After Belinda Guckert, a teacher’s aide, had sung “O Canada”, Tyson Krause, MCCS vice-principal, delivered a treaty recognition, and John Campbell, the principal, gave a short welcoming address.
He spoke of the challenges that the Class of 2021 had been forced to face.
“They are like a middle child sandwiched in between the development of a pandemic, feeling the full impact of the pandemic and then in our near future the relinquishing of restrictions and kind of a back to normal. If this graduating class doesn’t know what resilience is, they do now. So, we are here to celebrate, to share with them this day.”
Campbell looked forward to the community parade, hoping people could “whoop it up” with the graduates.
“If there is a class that deserves some whooping up it is the class of 2021,” he said.
To music from DJ Landon Bertram’s sound system, 35 graduates were then invited, one by one, to walk around the field to receive a graduation scroll from Jennifer Eiserman and a rose from Tracy Walkow. The roses had been donated by Nola Sanderson, from Kelli Dee Floral.
After the so-called grand march, the spotlight fell on “historians”

Cypress Lodge residents greet a passing trailer carrying six graduates in Friday’s parade.

William Knight and Amera Mulatz, who shared some of their favourite memories of the Class of 2021.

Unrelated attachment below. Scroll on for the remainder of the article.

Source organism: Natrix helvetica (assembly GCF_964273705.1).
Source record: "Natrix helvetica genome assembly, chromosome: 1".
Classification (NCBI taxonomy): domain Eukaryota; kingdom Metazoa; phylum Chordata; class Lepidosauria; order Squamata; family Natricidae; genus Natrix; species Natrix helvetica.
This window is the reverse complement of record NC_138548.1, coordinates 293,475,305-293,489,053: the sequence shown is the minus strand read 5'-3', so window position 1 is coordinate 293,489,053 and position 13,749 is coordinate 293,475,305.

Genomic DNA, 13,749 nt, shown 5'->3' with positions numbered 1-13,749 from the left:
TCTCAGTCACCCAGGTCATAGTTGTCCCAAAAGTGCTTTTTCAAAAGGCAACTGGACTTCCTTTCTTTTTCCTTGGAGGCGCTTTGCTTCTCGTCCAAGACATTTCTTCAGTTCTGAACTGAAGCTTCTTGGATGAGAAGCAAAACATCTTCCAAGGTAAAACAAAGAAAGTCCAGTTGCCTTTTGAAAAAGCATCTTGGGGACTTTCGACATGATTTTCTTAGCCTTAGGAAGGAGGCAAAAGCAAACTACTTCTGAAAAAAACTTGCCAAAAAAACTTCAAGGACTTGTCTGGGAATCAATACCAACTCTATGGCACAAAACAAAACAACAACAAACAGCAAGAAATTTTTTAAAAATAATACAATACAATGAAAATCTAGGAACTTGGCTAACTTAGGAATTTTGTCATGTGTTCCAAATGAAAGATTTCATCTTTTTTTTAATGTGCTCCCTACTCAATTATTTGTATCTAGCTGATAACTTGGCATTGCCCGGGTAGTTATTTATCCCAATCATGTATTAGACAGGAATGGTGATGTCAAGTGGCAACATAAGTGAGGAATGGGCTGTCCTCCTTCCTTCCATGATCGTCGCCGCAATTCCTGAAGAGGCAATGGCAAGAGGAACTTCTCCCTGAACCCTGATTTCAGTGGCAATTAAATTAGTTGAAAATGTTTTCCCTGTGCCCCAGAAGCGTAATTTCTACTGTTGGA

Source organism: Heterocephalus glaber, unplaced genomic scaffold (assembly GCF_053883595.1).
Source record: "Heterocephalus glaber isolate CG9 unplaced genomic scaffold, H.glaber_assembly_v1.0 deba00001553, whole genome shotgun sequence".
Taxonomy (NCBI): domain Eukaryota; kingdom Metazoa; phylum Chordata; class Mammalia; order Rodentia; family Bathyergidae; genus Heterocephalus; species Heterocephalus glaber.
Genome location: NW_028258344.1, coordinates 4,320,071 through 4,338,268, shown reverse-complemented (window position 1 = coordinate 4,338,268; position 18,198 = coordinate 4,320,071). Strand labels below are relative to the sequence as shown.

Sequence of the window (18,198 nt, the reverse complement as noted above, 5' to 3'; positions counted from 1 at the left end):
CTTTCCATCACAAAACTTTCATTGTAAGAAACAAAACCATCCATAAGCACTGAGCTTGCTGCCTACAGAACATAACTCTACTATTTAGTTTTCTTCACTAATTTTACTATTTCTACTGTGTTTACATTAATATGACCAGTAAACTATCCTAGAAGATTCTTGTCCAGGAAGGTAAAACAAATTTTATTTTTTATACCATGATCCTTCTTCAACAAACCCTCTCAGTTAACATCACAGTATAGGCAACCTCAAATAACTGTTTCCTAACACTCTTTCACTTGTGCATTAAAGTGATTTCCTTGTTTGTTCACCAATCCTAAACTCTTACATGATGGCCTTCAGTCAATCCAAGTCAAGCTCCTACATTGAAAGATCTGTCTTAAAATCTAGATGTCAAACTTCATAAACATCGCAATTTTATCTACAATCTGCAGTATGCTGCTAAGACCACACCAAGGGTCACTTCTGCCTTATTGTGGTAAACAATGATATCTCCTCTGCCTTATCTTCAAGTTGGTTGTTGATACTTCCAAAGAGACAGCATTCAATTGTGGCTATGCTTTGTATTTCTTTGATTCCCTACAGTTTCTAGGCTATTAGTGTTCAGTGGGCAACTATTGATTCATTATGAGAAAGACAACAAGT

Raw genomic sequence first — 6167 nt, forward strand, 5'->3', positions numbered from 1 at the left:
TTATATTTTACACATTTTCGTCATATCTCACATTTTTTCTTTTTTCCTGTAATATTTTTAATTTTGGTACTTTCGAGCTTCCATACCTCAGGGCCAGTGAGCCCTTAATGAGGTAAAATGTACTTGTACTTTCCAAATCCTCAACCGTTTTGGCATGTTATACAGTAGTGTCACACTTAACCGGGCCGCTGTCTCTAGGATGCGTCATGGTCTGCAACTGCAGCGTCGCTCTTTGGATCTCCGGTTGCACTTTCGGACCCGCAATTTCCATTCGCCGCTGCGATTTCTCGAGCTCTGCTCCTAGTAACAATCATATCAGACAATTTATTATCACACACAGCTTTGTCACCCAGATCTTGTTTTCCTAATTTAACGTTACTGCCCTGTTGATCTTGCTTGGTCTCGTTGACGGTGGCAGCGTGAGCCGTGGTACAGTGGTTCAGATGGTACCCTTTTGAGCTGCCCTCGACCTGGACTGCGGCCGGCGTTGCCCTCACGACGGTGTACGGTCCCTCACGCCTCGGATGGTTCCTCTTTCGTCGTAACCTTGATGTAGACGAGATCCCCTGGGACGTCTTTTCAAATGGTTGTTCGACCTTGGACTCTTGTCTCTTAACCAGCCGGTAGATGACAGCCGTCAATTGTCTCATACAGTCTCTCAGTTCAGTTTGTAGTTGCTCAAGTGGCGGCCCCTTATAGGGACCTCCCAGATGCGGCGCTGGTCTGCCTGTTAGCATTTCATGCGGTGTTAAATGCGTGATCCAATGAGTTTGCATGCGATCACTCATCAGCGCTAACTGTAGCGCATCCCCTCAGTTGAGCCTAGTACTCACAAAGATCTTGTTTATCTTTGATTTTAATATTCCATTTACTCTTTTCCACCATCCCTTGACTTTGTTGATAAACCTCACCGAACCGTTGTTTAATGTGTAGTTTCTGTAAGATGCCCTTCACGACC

In his closing remarks, Krause hailed the Grade 12s for raising $12,946 for a new Maple Creek swimming pool. Despite COVID-19, he said, they had found “positive and safe” ways to raise funds, such as taking cans to SARCAN.
Krause went on to applaud businesses that “adopted” a graduate in the weeks leading up to Graduation Day. Under the program, businesses had drop-off boxes into which people could post cards of congratulations to a particular graduate.
“More businesses signed up than we had for grads,” said Krause. “It’s great to see how supportive our community is.”
Krause also thanked business that sponsored awards for the graduates. The winners, he said, would be announced in a virtual graduation ceremony to be shown later that day.
He added that the community had proved a big hit last year, and thanks once again should go to families and business that donated trailers and trucks.
Krause continued by saluting the Town Council for approving the parade route and erection of barricades, as well as graduate parents who had been so supportive of the plan.
“Thanks also for the Grade 11s and other MCCs staff who helped with decorating grad boxes for businesses and setting up this outdoor venue. It has a nice Hawaiian theme. They did a really great job.”
In conclusion, Krause congratulated the Class of 2021 for coming through such a tough year.
“On behalf of John and myself and the rest of the staff, please enjoy your summer. Good luck with your future endeavours and thank you all so much for coming today. Have a safe summer.”